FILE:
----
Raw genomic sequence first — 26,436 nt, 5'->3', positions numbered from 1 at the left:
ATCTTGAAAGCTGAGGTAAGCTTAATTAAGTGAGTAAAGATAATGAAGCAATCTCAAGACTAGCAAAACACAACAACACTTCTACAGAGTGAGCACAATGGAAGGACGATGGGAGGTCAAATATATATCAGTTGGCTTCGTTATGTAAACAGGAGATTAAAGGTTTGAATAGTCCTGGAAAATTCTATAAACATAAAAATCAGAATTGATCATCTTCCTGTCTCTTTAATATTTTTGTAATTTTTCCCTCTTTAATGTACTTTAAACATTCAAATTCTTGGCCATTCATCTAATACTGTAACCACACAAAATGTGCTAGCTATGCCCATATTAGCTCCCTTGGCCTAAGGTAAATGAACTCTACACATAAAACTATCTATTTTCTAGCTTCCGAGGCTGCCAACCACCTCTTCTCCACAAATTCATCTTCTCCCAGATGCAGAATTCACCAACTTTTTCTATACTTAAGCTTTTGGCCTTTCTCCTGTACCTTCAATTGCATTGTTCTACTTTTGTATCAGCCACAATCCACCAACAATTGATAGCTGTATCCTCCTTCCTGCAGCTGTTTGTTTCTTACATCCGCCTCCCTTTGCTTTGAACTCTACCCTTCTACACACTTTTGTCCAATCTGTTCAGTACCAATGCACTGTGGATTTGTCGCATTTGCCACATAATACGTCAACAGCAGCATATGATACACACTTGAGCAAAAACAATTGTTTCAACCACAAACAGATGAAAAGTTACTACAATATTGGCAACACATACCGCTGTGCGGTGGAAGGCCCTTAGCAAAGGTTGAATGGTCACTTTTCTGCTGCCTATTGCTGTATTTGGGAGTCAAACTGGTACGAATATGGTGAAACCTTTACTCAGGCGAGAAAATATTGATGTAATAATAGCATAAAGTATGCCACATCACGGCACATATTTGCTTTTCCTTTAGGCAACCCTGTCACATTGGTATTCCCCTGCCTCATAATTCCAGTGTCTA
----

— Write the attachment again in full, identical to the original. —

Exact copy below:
Raw genomic sequence first — 26,436 nt, 5'->3', positions numbered from 1 at the left:
ATCTTGAAAGCTGAGGTAAGCTTAATTAAGTGAGTAAAGATAATGAAGCAATCTCAAGACTAGCAAAACACAACAACACTTCTACAGAGTGAGCACAATGGAAGGACGATGGGAGGTCAAATATATATCAGTTGGCTTCGTTATGTAAACAGGAGATTAAAGGTTTGAATAGTCCTGGAAAATTCTATAAACATAAAAATCAGAATTGATCATCTTCCTGTCTCTTTAATATTTTTGTAATTTTTCCCTCTTTAATGTACTTTAAACATTCAAATTCTTGGCCATTCATCTAATACTGTAACCACACAAAATGTGCTAGCTATGCCCATATTAGCTCCCTTGGCCTAAGGTAAATGAACTCTACACATAAAACTATCTATTTTCTAGCTTCCGAGGCTGCCAACCACCTCTTCTCCACAAATTCATCTTCTCCCAGATGCAGAATTCACCAACTTTTTCTATACTTAAGCTTTTGGCCTTTCTCCTGTACCTTCAATTGCATTGTTCTACTTTTGTATCAGCCACAATCCACCAACAATTGATAGCTGTATCCTCCTTCCTGCAGCTGTTTGTTTCTTACATCCGCCTCCCTTTGCTTTGAACTCTACCCTTCTACACACTTTTGTCCAATCTGTTCAGTACCAATGCACTGTGGATTTGTCGCATTTGCCACATAATACGTCAACAGCAGCATATGATACACACTTGAGCAAAAACAATTGTTTCAACCACAAACAGATGAAAAGTTACTACAATATTGGCAACACATACCGCTGTGCGGTGGAAGGCCCTTAGCAAAGGTTGAATGGTCACTTTTCTGCTGCCTATTGCTGTATTTGGGAGTCAAACTGGTACGAATATGGTGAAACCTTTACTCAGGCGAGAAAATATTGATGTAATAATAGCATAAAGTATGCCACATCACGGCACATATTTGCTTTTCCTTTAGGCAACCCTGTCACATTGGTATTCCCCTGCCTCATAATTCCAGTGTCTA